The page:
By Dr. Sue Hubbard

For the News-Gazette

As summer comes to a close and school starts, I am doing a lot of checkups, especially with the tweens and teens that are getting ready for school sports. I have been asking all of them about their summers: camp, vacations, volunteer work, travel. Interestingly, many of them commented about being without their electronics for one reason or another. (In several cases their parents were insistent that the family “go off the grid” for their vacation, while some went to camp where they were not allowed to have electronics and a few others were in such remote places the internet was just not available.)

So, what did they have to say about putting up their cellphones and laptops? Surprisingly, many of them ended up liking it! Now, they did say that the whole “idea” of no electronics put them in a total tailspin. But after a few days of not reaching for the ubiquitous cellphone every 30 seconds to check for texts and not feeling as if they had to take a “selfie” of every moment to share with their friends, the whole experiment (whether forced or not) ending up being quite freeing for them.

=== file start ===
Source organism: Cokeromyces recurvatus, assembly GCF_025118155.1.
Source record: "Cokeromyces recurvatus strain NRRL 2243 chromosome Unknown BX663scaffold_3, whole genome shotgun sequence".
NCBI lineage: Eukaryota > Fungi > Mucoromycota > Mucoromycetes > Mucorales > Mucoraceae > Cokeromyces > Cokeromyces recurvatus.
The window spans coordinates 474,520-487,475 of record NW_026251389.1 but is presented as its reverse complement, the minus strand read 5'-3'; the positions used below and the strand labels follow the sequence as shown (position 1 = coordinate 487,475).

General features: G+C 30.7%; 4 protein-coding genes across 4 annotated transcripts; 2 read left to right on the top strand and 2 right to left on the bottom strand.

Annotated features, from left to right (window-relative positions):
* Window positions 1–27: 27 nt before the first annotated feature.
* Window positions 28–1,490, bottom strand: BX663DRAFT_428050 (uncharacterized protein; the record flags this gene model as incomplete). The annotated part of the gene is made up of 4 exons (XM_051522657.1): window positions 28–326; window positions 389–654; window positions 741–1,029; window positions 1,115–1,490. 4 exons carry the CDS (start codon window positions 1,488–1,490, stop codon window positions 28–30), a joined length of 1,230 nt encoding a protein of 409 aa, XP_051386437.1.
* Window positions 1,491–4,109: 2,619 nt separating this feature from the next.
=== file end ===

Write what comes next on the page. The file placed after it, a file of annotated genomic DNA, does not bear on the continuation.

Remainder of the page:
Lots of the teens talked to their friends or family using spoken words. No typing. The entire family, at times, was engaged in conversation about many topics where everyone was talking together and not isolated by the screen and individual texts. Lots of my patients said that they enjoyed the scenery without feeling as if they had to document each minute with their camera phone. They took in their surroundings through their own lens, making it seem even more memorable.

Many of the teens also worked on their summer reading with less stress, as they read throughout the summer and actually “enjoyed” it. They did not find themselves trying to read 500 to 600 pages in two nights before school started. Some even remarked that they had missed reading books and having the quiet time.

All in all, they did say that as difficult as it is to “disconnect,” it is probably a good thing to do once in a while. They were not giving up their cellphones (CRAZY IDEA), but they did realize that they may spend an excessive amount of time trying to stay connected, when they are really not connected at all.

So let’s all try to commit to cutting back on electronics for the school year and going back to some basics: conversation, family meals, reading at bedtime (not on electronics) and no screens in the bedroom. Agreed?

Dr. Sue Hubbard is an award-winning pediatrician, medical editor and media host. Submit questions at